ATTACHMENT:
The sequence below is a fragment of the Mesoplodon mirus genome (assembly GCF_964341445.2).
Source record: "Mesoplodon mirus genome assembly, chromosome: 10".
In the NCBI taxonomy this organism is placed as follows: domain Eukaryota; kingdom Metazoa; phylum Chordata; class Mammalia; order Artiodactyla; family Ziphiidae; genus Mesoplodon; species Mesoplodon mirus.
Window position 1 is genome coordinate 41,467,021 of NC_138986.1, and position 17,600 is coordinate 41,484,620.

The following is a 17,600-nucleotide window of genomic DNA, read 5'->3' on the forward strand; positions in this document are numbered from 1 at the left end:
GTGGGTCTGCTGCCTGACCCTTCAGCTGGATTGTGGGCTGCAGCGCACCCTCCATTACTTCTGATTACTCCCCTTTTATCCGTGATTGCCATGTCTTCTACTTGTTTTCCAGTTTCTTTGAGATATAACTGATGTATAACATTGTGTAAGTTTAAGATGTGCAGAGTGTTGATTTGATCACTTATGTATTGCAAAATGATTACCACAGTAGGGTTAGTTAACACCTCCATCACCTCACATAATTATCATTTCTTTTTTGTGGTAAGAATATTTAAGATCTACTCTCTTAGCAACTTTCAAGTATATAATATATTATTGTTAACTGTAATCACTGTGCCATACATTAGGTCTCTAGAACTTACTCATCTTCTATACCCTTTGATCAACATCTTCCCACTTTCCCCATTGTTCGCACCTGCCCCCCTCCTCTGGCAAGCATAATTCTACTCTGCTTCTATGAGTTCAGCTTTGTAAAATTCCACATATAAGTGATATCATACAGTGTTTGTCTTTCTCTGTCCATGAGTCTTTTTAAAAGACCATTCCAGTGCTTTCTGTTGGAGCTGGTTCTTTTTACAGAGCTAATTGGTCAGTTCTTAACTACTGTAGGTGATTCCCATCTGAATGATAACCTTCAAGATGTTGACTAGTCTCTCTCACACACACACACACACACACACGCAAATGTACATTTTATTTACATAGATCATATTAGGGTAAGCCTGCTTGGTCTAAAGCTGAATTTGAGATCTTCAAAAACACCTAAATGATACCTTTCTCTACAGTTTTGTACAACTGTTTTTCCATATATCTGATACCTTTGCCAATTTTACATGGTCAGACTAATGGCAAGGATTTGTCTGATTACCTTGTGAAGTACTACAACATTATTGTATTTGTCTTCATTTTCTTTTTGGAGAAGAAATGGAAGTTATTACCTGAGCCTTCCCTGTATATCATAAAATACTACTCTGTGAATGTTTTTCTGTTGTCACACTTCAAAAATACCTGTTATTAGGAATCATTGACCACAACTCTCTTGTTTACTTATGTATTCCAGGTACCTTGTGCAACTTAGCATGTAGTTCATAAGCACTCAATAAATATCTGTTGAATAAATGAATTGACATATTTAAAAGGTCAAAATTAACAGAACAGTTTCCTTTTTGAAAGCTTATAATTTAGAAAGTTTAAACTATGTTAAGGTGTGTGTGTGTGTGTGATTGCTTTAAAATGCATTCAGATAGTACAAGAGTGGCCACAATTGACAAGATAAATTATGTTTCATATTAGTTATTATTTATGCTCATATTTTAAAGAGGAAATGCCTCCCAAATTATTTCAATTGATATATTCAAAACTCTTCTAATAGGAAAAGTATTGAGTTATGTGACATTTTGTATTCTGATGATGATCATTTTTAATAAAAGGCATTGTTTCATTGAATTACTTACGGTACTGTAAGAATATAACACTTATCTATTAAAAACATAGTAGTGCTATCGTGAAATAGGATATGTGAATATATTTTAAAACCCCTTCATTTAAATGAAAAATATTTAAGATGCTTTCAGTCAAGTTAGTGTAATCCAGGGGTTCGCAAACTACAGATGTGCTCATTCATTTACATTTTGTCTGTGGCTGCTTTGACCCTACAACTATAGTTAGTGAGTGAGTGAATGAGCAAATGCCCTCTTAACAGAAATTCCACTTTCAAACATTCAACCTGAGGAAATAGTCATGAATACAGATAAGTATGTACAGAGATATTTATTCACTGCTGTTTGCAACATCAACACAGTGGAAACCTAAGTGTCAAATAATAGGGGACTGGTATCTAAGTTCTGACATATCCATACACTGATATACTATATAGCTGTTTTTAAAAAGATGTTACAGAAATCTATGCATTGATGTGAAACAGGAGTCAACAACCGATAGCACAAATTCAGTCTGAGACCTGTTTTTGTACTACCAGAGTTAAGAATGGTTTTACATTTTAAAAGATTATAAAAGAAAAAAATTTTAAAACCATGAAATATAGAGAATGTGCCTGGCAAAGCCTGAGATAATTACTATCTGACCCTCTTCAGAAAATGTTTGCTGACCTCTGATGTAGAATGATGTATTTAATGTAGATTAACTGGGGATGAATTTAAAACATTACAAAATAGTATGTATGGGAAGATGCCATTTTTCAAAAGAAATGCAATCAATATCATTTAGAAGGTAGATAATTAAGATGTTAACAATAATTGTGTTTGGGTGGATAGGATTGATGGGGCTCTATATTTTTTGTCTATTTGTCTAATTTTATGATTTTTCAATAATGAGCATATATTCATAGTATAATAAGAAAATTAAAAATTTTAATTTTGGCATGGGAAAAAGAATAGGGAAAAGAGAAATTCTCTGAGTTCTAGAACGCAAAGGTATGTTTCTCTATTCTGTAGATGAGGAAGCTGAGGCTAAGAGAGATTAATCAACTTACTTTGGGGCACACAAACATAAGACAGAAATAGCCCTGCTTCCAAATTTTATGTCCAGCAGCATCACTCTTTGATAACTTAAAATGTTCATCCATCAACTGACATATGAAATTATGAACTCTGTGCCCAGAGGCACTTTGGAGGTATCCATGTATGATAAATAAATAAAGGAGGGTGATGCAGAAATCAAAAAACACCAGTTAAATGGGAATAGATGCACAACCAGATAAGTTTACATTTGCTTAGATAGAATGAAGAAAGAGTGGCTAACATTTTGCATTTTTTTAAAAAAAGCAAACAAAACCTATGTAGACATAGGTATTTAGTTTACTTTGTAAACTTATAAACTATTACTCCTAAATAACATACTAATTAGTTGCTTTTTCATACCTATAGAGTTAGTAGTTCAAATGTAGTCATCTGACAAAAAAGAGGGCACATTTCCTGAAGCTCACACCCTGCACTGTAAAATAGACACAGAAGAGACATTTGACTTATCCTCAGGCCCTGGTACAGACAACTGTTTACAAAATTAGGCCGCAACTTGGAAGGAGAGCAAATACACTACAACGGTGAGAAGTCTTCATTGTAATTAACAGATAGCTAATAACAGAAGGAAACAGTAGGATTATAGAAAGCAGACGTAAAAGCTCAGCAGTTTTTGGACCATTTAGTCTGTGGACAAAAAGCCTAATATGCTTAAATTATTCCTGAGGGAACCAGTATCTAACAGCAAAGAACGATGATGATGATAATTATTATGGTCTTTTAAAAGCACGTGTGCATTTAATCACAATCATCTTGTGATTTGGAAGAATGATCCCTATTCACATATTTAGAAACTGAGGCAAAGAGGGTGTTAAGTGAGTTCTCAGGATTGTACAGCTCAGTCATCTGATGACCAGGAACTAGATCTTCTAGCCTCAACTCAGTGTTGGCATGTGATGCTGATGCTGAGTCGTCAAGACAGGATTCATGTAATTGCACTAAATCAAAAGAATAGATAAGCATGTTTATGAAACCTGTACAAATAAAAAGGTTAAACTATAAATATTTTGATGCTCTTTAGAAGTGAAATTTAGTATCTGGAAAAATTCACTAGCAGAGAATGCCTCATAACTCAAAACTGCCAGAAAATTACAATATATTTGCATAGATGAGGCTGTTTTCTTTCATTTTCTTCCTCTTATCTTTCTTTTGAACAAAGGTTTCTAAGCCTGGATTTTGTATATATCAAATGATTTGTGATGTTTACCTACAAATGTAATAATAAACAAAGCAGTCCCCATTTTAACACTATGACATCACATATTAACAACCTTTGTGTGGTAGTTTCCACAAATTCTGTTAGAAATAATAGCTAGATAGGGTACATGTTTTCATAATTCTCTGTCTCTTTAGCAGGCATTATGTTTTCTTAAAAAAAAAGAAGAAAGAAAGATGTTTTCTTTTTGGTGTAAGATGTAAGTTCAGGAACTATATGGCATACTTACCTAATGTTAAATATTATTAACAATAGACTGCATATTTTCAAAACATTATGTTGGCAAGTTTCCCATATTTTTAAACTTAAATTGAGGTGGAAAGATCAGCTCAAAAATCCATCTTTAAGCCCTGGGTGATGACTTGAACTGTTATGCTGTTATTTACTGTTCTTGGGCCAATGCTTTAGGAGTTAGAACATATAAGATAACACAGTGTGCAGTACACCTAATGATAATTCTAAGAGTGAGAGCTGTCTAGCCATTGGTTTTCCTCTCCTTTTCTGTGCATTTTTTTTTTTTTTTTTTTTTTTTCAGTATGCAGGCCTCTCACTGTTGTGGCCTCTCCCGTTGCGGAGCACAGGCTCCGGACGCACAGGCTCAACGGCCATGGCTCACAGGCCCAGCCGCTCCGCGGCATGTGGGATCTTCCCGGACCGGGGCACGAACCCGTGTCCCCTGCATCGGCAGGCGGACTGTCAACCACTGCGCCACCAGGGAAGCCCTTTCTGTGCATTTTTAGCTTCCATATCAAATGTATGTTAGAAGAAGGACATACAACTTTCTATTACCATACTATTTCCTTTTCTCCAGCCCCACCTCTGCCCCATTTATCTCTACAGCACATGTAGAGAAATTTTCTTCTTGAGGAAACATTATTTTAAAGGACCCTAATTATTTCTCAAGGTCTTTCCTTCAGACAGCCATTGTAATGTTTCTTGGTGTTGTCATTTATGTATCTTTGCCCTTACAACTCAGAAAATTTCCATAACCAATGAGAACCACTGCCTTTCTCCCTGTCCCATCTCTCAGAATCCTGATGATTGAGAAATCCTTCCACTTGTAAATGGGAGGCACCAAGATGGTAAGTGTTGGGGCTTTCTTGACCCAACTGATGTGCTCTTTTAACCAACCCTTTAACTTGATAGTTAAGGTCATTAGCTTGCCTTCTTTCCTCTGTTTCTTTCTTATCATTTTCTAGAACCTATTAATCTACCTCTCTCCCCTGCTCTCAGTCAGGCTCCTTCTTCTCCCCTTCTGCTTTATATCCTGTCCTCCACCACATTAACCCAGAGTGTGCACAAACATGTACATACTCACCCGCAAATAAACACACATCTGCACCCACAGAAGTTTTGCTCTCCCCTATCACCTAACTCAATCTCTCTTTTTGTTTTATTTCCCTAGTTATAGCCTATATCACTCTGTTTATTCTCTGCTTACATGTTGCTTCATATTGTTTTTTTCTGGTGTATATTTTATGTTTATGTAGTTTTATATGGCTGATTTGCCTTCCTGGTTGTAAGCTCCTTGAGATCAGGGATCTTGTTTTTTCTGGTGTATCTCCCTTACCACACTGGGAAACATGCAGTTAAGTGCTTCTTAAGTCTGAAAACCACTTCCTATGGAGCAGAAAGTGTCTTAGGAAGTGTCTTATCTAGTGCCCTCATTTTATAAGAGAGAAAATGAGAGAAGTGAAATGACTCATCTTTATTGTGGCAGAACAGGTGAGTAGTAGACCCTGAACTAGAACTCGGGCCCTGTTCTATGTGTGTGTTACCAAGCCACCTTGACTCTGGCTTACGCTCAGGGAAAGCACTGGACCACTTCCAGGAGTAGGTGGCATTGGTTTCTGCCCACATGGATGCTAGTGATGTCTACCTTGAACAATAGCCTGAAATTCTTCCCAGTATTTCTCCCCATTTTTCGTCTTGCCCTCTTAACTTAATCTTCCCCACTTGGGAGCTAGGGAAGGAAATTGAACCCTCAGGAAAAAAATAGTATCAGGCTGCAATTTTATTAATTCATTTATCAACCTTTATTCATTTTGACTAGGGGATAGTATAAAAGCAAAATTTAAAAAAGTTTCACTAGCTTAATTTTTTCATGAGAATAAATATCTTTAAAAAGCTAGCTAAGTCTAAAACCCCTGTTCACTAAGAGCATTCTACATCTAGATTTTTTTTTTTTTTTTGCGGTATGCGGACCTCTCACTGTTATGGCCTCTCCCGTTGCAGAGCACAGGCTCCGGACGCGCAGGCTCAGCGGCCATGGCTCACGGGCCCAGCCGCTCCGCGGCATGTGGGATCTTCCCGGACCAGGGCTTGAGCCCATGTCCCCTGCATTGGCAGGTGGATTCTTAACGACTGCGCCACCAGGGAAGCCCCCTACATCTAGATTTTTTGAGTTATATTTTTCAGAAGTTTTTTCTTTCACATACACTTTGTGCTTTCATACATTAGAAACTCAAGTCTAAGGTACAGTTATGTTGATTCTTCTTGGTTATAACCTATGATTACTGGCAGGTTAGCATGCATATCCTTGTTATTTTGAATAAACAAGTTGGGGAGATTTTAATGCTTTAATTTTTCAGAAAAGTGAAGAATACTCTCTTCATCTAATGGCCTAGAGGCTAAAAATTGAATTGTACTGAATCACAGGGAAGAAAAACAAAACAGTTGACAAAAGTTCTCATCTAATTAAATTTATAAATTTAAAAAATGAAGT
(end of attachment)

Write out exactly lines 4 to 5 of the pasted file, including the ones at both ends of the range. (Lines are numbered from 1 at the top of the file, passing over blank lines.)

Window position 1 is genome coordinate 41,467,021 of NC_138986.1, and position 17,600 is coordinate 41,484,620.

The following is a 17,600-nucleotide window of genomic DNA, read 5'->3' on the forward strand; positions in this document are numbered from 1 at the left end: